How Training and Creativity Go Hand-in-HandApril 21, 2017
It takes a creative brain to figure out what makes a child excited during a one-on-one training session. One of our trainers explains here the ingenious ways she was able to engage a child in this report.
Client: Boy (Let’s call him Kyle)
Age: 10. Been with Energetic Juniors since age 6.
Profile: Kyle isn’t into sports. Enjoys individual physical activities.
Loses focus easily. Has worked with occupational therapists in the past.
Has done best with high-energy, very creative trainers who continue to mix things up.
Kyle’s Mom’s goal: We discussed that he can be exposed to different sports and part of the goal is to give him the tools and help him find something he might enjoy playing with friends.
Update on Training
Kyle is an exceptionally smart boy who needs a very intellectually stimulating environment to get him engaged. In helping him to develop functional fitness skills, I have found the most success with the following techniques:
Active Narrative: I noticed that he has a lot of military history books in his room, most prominently a group of books about World War I. Using our combined equipment, Kyle and I have built a barracks, dug a trench, bombarded the enemy, and ventured numerous times into No Man’s Land to retrieve our weaponry. This has enabled him to be my history teacher, which he likes particularly, and has kept him open to my military strategies, which have involved learning how to throw 4, 8, 10, and 20 lb sandbells over a blockade using overhead, chest press, scoop, and oblique rotational techniques, climb over a pillow barricade and sprint back to safety. He is very open to active narrative and we might be fighting the Great War for a while together.
Science Experimentation: The only other technique that has proven to be more successful with Kyle other than active narrative has been science experimentation. Since my equipment is largely versatile and open-ended in nature, it lends itself to experimentation. We have played a lot of games of tug of war using various implements (elastic materials, rigid materials), standing, seated, and lying down. We have done numerous balancing experiments (balancing on a soft surface, on a hard one, which foot is easier, which is harder, moving from one raised surface to another without losing balance). We have done a full battery of throwing experiments, repeated and re-tested as per the scientific method, and have determined that, regardless of weight, the scoop throw is the most efficient method of throwing any type of object (ball, sandbell, etc.). We have determined the best methods of demolishing plastic cone towers (kicking a soccer ball vs. throwing a basketball). We have also done some calisthenic contact experiments which are actually derived from the weight sharing techniques I learned when I studied with Pilobolus. However, the most important and most recent experimental result is that he built himself a tower of sandbells, tied and knotted it up in a rigid stretching strap, and learned how to deadlift 42 lbs. with perfect form, which is something that a lot of adults would struggle to learn.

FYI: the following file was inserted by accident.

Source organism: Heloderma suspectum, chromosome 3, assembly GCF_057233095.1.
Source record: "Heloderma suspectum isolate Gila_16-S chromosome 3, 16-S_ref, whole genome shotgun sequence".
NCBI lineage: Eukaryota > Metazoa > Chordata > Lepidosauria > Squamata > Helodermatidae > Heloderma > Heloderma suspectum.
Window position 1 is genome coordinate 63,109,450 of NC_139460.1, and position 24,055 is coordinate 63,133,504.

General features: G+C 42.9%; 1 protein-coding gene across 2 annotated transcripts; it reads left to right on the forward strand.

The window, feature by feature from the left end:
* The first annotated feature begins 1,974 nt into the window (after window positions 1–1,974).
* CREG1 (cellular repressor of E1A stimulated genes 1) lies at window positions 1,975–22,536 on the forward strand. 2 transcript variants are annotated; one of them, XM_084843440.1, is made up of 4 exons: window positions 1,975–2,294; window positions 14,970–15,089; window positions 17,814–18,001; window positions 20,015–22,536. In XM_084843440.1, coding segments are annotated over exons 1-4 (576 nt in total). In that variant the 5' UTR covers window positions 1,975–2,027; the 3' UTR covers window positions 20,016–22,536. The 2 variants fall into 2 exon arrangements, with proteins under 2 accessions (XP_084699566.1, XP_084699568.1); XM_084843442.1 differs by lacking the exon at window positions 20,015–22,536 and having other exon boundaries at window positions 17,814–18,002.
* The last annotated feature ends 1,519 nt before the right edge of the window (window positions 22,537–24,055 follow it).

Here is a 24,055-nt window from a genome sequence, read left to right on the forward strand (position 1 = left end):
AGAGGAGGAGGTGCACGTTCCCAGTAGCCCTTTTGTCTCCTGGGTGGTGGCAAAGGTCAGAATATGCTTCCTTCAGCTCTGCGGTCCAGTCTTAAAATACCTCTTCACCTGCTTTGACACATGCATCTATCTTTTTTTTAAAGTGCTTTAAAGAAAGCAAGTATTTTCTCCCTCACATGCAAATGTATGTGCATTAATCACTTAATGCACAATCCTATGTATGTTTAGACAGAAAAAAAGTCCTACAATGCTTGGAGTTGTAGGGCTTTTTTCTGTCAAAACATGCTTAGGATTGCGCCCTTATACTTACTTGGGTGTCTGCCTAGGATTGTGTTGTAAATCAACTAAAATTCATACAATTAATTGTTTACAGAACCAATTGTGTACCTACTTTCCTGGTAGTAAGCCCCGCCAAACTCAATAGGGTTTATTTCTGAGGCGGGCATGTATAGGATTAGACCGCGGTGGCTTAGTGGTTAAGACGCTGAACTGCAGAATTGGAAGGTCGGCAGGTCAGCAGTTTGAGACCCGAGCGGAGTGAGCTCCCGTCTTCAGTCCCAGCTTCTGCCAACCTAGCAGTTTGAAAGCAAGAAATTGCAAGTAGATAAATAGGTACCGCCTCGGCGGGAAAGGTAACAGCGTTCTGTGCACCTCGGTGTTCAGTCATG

Discoveries and Suggestions for the Future
I have high hopes for the end of this cold weather as well, so that Kyle and I could expand on our work together in a freer environment outdoors. I also really see in him the makings of a natural weightlifter, and that is a sentence I have never written before. I think it would be great for him to have some access to dumbbells and kettlebells and atlas stones and logs and heavy things to experiment with and enjoy, and I am looking into a place that might welcome him just as he is to play around and do what he wants to do.
Energetic Juniors Youth Certified Trainer